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As enforcement declines, speeding still Cincinnati pedestrians' top safety concern

City launched survey probing walkers' worries
Posted: 5:08 PM, Mar 27, 2018
Updated: 2018-03-28 14:28:37Z
Speeding top threat to pedestrians' feeling safe

CINCINNATI -- Two months into an online survey gauging the need for pedestrian-safety improvements, one concern stood out among the rest: speeding.

In a presentation before council's Education, Innovation and Growth Committee, representatives from the Department of Transportation and Engineering updated council members on the progress made since council approved $500,000 toward pedestrian safety improvements for this fiscal year.

Speeding was the most frequently reported concern, submitted to the online survey 675 times. The next highest was vehicles not yielding at crosswalks -- reported 305 times.

As WCPO has extensively reported, speed enforcement has declined in recent years. Cincinnati police traffic enforcement data shows roughly a 60-percent drop in traffic enforcement stops over the last five years:

 

As for speeding citations specifically, the data show nearly a 35-percent decline between 2015-2017.

 

IN DEPTH: Has drop in traffic enforcement made Cincinnati streets more dangerous?

WCPO dug into the locations where these speeding tickets are generally issued, and of the 2,600 speeding citations issued in 2017, officers issued roughly half of them on interstate expressways.

Many of the rest, WCPO found, were clumped mostly in East Side neighborhoods, with some glaring gaps along some of Cincinnati's busiest streets, like Hamilton and Glenway avenues.

Here is a map locating all speeding citations issued on Cincinnati's non-interstate expressways. To zoom, use the +/- buttons in the bottom left corner.

Particularly notable: Data show Cincinnati officers did not issue a single speeding citation along Hamilton Avenue as it runs through Northside's business district last year. Residents and leaders alike have long identified that stretch as one of the city's hottest spots for speeding cars.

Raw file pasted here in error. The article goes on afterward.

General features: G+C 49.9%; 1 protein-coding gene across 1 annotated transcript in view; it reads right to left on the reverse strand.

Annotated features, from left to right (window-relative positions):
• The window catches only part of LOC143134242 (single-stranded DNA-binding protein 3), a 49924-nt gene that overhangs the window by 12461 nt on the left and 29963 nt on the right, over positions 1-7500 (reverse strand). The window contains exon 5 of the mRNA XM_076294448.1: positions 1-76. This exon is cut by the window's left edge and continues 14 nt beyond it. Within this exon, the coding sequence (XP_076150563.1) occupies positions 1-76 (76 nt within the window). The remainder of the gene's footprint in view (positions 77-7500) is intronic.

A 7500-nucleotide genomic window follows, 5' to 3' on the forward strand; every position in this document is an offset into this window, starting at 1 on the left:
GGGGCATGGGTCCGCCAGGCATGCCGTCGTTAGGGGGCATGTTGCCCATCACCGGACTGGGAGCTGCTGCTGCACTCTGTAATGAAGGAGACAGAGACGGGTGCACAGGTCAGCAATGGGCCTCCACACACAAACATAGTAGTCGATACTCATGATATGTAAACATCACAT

"Over the years, I believe that traffic along Hamilton Avenue has gotten much faster, and people know they can get away with it," James Heller-Jackson told WCPO for its original report on traffic enforcement trends

"They know they won't get stopped. They know they can run a red light," he said.

Councilman David Mann has brought pedestrian-safety issues before council multiple times in the last few years. During Tuesday's meeting, Mann pointed to a possible need for more speed enforcement, citing WCPO's reporting.

"We ask the police department to come to this committee and explain where we are on traffic enforcement and ask why it's declined and how we restore it," he said during Tuesday's committee meeting.

In an email Tuesday afternoon, CPD spokesman Lt. Steve Saunders said, "If Mr. Mann raised this issue in Council, I am sure we will revisit this in the Law and Public Safety Committee meeting in the near future, and we will provide a response at that time."

The next Law and Public Safety Committee meeting is scheduled for Monday, April 16. The regularly-scheduled meeting for April 2 was listed as canceled on City Council's calendar. Vice Mayor Christopher Smitherman chairs that committee, and also has raised concern over pedestrian safety in some West Side neighborhoods in the past .

One of those areas was Warsaw Avenue in East Price Hill, where a motorist Tuesday pled guilty to aggravated vehicular manslaughter and leaving the scene of a crash after she struck beloved Elder High School teacher Mark Klusman on Dec. 9, 2017 . Klusman died less than two weeks later from his injuries.

Police said the driver, 23-year-old Kayla Wilson, was driving 50 miles per hour in a 35-mile-per-hour zone under the influence of marijuana. Wilson pled guilty to all counts.

There is some debate over the impact speed enforcement has on maintaining pedestrians' safety on the city's sidewalks and crosswalks.

"There are three legs of the stool of pedestrian safety," said committee chairman P.G. Sittenfeld. "One is engineering -- things like signs, things like how you build the street itself. One is education, making sure people are aware drivers and they are doing the things they should be doing.

"But another one is enforcement, right? ... And like Council member Mann said today that conversation is ripe to think about how enforcement is matching the need."

Tuesday's report also indicated that 30 of the city's 48 community councils have engaged the city with requests for street safety improvements, and the DOTE has implemented 30 projects in 16 neighborhoods. Those projects have included new crosswalks, flashing lights and paddle signage in some existing crosswalks.

DOTE Interim Director Don Gindling acknowledged what he called a "slow start" to implementing some of these projects. It's a reality that city planner Mel McVay attributed to the "time-consuming" nature of securing these requests. McVay oversees the city's Pedestrian Safety Program and Bicycle Transportation Plan.

"We can never spend the money on this stuff fast enough, it's so time-consuming," she told the committee. "The folks in the neighborhoods know best (what their priorities are)."

Nearly all of the program's $500,000 budget has been allocated for this fiscal year, McVay said, and DOTE will continue to work on installation throughout this summer.